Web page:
Rocks and Walks
Instructor: Cheryl Fontaine
Wednesdays • Classroom: 9/13 & Fri., 9/15 • 6 Field Trips: 9/20-10/25 • 10:00 AM
Class size 5-12 students
0 seats remaining
Location: Klahr 103 & Field Trips
• The first two “Rocks and Walks” classes will be held in room 103 at the Klahr Center from 10-3:30 PM.
• Persons from the waiting list for the 2023 spring Rocks & Walks class have been pre-registered.
THIS CLASS IS FULL.
“Rocks and Walks” will be an outdoor journey through some of Maine’s geologic history and a great excuse to get out, have some fun, meet new people, and learn something new. Following two days of classroom instruction, over the course of the next five weeks we will take five outdoor excursions to sites of geologic interest along the coast of central Maine.
The purpose of these day trips will be to explore Maine’s bedrock geologic history and develop a sense of the immense amount of time it took for Maine’s landscape to form. We will look for clues in the bedrock outcrops that reveal the complex history that the rocks have to tell. Although looking at the rocks will be the focus of these outdoor trips, there will be additional opportunities to walk beaches, visit museums and lighthouses and dine at local restaurants, or have a picnic lunch.
Site visits will be day-long and travel will be by carpooling. We will be walking to bedrock outcrops that are accessible, but walking will be on uneven and sometimes rocky ground. The sites will have adequate parking and restroom facilities. We will be having lunch (optional and locations to be determined) prior to the site visits.
Class size is limited to 12 individuals. There has been a high demand for this course. Please make certain that you can attend all of the field trips. People who are on the waiting list from last semester will be offered the first opportunity to register for the class. There will be a ten dollar ($10.00) class fee to help pay for materials used in the class.
Wednesday, September 13 & Friday, September 15 from 10 AM-3:30 PM
Both classes will have a 1 ½ hour lunchbreak.
The first two meetings will be in a classroom setting to discuss an overview of the course. We will discuss some of the geologist’s tools including the Geologic Time Scale, how rocks are dated, and an overview of the Maine’s Geologic History. We will look at how rocks and minerals are identified and talk about some of the rocks we will see. We will be providing both handout and will email learning material. We will work out some of the logistics such as travel and lunch stop preferences.
Following the initial classroom sessions, we will travel to five different areas to look at bedrock outcrops over the next five weeks. Field trips will be on Wednesdays, however if the weather is bad on that particular Wednesday, the Friday of the same week will be set aside as a rain date.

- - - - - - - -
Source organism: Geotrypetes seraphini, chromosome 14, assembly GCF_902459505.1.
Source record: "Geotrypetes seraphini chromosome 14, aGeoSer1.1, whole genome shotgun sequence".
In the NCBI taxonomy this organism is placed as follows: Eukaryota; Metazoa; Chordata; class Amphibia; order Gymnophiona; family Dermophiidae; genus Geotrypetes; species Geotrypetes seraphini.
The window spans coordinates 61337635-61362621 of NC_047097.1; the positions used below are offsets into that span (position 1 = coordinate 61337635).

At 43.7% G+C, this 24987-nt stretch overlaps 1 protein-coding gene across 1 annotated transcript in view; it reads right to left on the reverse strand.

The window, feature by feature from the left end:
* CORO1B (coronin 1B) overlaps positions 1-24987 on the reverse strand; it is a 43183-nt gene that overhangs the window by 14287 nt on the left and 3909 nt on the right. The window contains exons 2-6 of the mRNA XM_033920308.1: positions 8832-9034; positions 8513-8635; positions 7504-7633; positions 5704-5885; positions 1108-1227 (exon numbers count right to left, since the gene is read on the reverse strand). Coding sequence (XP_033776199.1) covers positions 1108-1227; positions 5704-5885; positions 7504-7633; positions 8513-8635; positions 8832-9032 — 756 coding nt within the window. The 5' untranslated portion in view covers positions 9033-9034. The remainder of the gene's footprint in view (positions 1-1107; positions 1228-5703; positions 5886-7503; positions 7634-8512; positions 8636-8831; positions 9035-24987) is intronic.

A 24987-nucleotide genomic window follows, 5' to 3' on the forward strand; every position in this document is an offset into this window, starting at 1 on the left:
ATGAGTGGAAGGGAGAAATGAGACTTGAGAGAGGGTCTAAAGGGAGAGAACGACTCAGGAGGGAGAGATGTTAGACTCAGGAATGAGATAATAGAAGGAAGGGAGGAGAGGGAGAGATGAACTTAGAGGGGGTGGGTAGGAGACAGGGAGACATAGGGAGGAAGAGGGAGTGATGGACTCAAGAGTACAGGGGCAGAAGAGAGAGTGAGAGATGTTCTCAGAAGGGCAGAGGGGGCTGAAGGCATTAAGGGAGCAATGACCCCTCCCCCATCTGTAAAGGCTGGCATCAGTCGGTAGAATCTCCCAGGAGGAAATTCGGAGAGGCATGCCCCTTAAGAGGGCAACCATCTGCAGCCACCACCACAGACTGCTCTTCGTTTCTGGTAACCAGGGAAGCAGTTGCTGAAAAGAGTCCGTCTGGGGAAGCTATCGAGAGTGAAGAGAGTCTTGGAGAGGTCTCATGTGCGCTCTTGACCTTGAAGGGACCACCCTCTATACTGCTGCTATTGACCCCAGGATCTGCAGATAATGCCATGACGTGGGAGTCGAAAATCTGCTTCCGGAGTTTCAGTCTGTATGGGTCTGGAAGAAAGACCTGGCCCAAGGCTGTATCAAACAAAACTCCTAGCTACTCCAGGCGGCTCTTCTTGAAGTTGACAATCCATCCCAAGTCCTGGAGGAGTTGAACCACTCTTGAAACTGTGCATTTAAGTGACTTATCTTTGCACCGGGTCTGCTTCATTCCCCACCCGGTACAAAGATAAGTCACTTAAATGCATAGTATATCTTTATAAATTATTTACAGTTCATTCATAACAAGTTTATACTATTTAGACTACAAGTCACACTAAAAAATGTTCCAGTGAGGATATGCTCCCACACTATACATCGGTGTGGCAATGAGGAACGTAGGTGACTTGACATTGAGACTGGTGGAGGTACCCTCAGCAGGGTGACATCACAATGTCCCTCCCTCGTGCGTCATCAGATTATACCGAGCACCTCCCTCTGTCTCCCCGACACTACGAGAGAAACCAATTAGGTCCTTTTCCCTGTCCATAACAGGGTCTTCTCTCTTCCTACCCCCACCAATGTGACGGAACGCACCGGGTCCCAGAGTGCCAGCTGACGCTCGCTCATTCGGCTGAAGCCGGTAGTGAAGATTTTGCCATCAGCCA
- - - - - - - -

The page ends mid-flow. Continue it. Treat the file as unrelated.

Prior to each field trip an agenda, maps and driving directions, along with geologic information pertinent to the day’s field trip, will be emailed. The day will begin with an optional lunch at 11:00 at a restaurant near the field trip site. The field trips will end in time to get folks back to Augusta by 5 PM but participants will be free to schedule their return as they want. Participants will need to arrange their own transportation. Carpooling is encouraged.
Wednesday, Sept. 20 (rain date Friday, Sept. 22) • Owls Head
BIRCH POINT STATE PARK
Here we will look at the 421 million year old granite of the Spruce Head Pluton which forms the headlands surrounding Birch Point State Park beach. We will also look for cross-cutting younger dikes and veins and evidence of exfoliation. As the glacier that covered the State melted about 12,000 years ago, and as the rocks rebounded, the relief of the weight caused the rocks to fracture or exfoliate.
Birch Point State Park does not open until Memorial Day. We will have special permission and access through the park gate for this trip.
Cheryl Fontaine retired from the Maine Department of Environmental Protection as a Senior Geologist in 2016. While there, she advised technical staff on remediating underground oil and gasoline contamination and locating replacement drinking water wells. During the COVID-19 pandemic, Cheryl took on a task that she always wanted to do: learn more about the origin of Maine’s bedrock. She spent a year researching the latest information on the geologic evolution of the State of Maine and visiting innumerable bedrock outcrops.
Cheryl lives in Sidney with her husband, Louis. Her other interests include music, quilting, languages and, of course, rock collecting.